Wednesday, 17 September 2014

Rural and Rustic.

During a walk earlier this week I trod various footpaths bordered by wooden fences that traditionally enclose pastures and paddocks throughout my home County.

The top rail of any wooden fence is always a good spot to find a Common Darter resting and soaking up the late summer sunshine.

A view across the gently rolling rural landscape of The Weald with its unkempt meadows surrounded by woodland and the manicured lawns of a local Polo Club in the distance.

Unfortunately very few butterflies were logged during this walk. The most numerous were Speckled Wood (above) that frequent the damper woodland areas, a few Green-veined Whites, Red Admiral, Small Copper (for images see my previous post) plus a totally unexpected female Brown Hairstreak. 

 Of course some fences are in much better shape than others.   FAB.

Linking to Good Fences hosted by TexWisGirl.

Tuesday, 16 September 2014

Solitary Small Copper.

During a butterfly foray today close to the southernmost border of Surrey I came across a  solitary but very restless Small Copper (Lycaena phlaeas) flying around and occasionally landing to feed on one of the many patches of Common Fleabane, its  popular nectar source.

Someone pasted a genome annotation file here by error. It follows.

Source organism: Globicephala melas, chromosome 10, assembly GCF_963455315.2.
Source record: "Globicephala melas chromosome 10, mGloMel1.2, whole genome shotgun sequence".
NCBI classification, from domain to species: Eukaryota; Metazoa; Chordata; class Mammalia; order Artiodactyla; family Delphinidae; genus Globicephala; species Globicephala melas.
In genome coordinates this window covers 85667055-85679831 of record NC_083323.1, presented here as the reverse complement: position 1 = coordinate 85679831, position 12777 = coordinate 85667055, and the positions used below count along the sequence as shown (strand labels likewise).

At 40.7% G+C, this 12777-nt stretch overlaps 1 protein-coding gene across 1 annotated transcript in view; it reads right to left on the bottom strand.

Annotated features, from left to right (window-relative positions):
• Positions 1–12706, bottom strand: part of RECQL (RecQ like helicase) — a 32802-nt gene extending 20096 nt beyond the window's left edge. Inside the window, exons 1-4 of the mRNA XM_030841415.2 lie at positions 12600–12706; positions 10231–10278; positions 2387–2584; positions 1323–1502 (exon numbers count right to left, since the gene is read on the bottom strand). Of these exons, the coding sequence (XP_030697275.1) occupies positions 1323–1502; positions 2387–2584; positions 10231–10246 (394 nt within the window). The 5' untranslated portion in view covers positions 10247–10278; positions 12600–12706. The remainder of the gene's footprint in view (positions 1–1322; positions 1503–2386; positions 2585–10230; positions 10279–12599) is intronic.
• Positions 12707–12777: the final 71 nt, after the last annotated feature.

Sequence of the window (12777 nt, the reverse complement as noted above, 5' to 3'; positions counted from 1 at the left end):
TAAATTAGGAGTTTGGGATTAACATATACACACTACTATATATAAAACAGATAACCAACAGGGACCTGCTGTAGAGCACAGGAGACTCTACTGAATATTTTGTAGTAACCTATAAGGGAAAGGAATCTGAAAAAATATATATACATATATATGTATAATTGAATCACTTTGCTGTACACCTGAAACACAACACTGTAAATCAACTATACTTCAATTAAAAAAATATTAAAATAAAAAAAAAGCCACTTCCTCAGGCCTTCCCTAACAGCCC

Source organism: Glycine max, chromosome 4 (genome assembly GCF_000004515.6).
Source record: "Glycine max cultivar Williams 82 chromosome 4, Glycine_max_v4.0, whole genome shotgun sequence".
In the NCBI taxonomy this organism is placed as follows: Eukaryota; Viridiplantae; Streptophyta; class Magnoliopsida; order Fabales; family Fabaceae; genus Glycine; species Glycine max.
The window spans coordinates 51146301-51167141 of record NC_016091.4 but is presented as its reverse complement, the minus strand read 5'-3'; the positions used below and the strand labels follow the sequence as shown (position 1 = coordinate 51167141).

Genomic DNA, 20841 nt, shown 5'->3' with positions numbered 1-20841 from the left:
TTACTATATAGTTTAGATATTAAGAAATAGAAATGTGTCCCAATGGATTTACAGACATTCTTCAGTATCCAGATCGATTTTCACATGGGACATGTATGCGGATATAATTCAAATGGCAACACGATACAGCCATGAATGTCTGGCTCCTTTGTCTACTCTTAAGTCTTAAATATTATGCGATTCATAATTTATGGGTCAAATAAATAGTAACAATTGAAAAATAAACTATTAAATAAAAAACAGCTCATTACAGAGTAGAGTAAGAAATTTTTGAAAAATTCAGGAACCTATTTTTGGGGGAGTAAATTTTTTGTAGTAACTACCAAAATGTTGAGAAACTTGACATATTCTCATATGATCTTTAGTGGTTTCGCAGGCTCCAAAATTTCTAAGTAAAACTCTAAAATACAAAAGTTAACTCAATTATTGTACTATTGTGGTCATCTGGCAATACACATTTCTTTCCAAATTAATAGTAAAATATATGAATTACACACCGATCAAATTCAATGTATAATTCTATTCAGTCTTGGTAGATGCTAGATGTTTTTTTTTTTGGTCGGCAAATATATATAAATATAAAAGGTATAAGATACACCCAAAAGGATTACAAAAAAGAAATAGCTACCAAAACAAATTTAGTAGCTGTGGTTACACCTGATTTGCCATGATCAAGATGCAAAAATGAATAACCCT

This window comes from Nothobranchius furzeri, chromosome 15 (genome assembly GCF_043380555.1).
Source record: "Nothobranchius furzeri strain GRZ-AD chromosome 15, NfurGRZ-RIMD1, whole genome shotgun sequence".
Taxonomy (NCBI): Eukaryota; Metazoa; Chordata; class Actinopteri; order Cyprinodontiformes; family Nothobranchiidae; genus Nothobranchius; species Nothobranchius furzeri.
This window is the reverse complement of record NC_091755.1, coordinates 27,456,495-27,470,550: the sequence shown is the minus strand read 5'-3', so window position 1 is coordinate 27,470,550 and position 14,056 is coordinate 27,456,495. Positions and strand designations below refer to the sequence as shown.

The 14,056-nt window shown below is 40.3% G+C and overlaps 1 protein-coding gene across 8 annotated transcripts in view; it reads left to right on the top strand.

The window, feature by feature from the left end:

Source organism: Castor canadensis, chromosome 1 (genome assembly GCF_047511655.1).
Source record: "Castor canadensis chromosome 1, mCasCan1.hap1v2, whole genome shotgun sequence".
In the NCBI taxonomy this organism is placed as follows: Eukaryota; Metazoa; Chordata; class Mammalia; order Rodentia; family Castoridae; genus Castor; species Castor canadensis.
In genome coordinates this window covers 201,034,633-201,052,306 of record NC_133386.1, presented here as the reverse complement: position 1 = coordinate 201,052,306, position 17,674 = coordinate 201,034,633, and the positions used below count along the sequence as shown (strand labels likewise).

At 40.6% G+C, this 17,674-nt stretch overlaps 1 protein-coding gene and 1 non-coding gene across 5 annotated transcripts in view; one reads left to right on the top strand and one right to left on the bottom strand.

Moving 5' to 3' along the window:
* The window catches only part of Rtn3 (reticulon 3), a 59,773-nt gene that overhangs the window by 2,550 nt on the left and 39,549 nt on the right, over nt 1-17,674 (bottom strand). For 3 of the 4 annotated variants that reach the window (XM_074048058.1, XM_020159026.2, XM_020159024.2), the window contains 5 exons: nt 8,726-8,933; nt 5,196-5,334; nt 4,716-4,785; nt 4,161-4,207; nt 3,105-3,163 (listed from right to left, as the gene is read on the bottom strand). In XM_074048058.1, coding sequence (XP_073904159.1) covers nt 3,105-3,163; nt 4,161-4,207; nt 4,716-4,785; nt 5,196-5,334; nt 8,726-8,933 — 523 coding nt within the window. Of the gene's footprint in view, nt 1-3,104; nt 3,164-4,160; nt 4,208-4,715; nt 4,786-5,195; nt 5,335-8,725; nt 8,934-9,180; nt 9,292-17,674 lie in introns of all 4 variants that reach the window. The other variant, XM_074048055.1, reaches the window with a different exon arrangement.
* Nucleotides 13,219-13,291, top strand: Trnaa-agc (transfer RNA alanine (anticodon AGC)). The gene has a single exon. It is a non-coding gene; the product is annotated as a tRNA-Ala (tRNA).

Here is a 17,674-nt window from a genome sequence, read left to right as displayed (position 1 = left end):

All images taken with the PowerShot SX50 HS.   FAB.

Monday, 15 September 2014

Migrant Hawker.

I don't know whether I have been unobservant in past summers but I seem to have seen far more Migrant Hawkers (Aeshna mixta) this year than ever before or maybe I've just been in the right location at the right time.
Whilst I published a couple of images a month ago taken last September a very recent visit to The London Wetland Centre at Barnes provided an opportunity to grab a few up to date shots of this delightful dragonfly as there were plenty of males hawking low around the waterside fringes.
 The only females I spotted were attached in tandem to their partners.

I tried desperately to get a head-on in flight shot but for some reason they only wanted to hover just above the reeds pointing towards the water! Obviously far more interested in finding a mate than pleasing the whims and wishes of a wildlife watcher.

At least the image shows how each wing works independently of the others thus enabling these Hawkers to both hover and undertake those intricate movements in any direction they desire.  FAB.


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